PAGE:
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[Editorial] Real Reason for Mass Defection

Posted February. 07, 2007 07:05,   


Yesterday, 23 Uri Party lawmakers including former floor leader Kim Han-gil and former policy chief Kang Bong-kyun deserted their party. At a press conference, they bowed as a token of repentance and resolved to start anew, saying, “We are leaving the party to create the much-anticipated people`s integrated new party.” However, it doesn’t take a genius to know the real reason why they left: to distance themselves from the hugely unpopular president and to avoid responsibility for the failed polices of the current government.

Thus far, 29 lawmakers have quit the party including the six who left before yesterday, costing the party its parliamentary majority that it won in the 17th general elections in April 2004. Although their methodology is different, they have the same goal: forming a new party to fight the Grand National Party. It is said that the defectors have already tried to recruit figures from outside the political circle. They are trying to look different by merely changing the party name.

Former Uri Party chairman Chung Dong-young, who is likely to defect, said, “Let’s meet as an integrated new party.” He will desert the party if his faction is at odds with the pro-Roh faction over creating a new party after the national convention scheduled on February 14. He made no bones about his intention to join the defectors if things don’t turn out very well. What’s going on within the ruling party is like a repeat of a farce during the last presidential election in 2002 when lawmakers from the Millennium Democratic Party (MDP) left their party en masse in an effort to put pressure on then-candidate Roh Moo-hyun, who was reluctant to forge a united front with candidate Chung Mong-jun.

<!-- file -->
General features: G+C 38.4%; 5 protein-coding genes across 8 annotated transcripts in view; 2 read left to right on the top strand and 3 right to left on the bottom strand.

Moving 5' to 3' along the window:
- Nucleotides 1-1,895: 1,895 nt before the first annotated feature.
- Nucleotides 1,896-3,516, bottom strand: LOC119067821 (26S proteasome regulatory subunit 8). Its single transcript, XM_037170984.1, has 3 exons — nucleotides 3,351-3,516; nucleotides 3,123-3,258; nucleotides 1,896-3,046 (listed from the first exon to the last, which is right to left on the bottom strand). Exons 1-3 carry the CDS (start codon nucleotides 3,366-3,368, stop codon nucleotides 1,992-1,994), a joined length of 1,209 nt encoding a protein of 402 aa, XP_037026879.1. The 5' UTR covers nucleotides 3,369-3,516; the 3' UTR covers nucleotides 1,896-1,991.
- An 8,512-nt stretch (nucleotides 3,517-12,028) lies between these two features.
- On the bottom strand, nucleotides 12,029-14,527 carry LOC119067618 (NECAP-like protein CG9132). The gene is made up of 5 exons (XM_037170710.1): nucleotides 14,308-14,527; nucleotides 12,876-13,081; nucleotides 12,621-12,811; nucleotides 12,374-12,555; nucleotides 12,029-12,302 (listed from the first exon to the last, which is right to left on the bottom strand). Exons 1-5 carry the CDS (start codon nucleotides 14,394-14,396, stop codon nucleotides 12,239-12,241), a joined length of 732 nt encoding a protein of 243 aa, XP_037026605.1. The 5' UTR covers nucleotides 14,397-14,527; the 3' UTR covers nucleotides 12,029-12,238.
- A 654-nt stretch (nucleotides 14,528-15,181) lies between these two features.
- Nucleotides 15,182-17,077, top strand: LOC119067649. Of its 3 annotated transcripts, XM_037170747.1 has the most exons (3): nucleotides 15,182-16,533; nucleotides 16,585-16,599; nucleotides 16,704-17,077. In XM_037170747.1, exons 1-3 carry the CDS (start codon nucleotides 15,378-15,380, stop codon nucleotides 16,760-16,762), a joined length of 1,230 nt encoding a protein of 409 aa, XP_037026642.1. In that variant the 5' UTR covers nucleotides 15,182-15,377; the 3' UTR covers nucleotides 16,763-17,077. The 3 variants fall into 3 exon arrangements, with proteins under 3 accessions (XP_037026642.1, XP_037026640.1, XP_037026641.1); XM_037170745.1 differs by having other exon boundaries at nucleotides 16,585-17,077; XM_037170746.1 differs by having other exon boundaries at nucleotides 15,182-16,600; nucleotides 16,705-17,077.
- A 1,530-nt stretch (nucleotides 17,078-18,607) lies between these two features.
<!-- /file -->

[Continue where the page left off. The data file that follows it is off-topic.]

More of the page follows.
At a luncheon meeting yesterday with Uri Party leadership and an ad hoc committee for constitutional amendment, President Roh criticized the defectors, saying, “Defection will not work. Those who desert the party cannot be successful lawmakers.” His remark has only fueled the controversy. He seemed to forget the fact that he himself left the MDP three years ago and that his claim of “growth from the outside” divided his party last summer.

The general public pays billions of won in subsidies whenever these “defectors” form a new political party. It is no wonder that some talk about the overhauling of the subsidizing culture. And others even say that lawmakers should be deprived of their position when they quit their party.

Politicians tend to take the public too lightly and to take taxpayers’ money for granted. And this flies in the face of the motto the Uri Party adopted when it was launched. Uri Party lawmakers should think about this before leaving.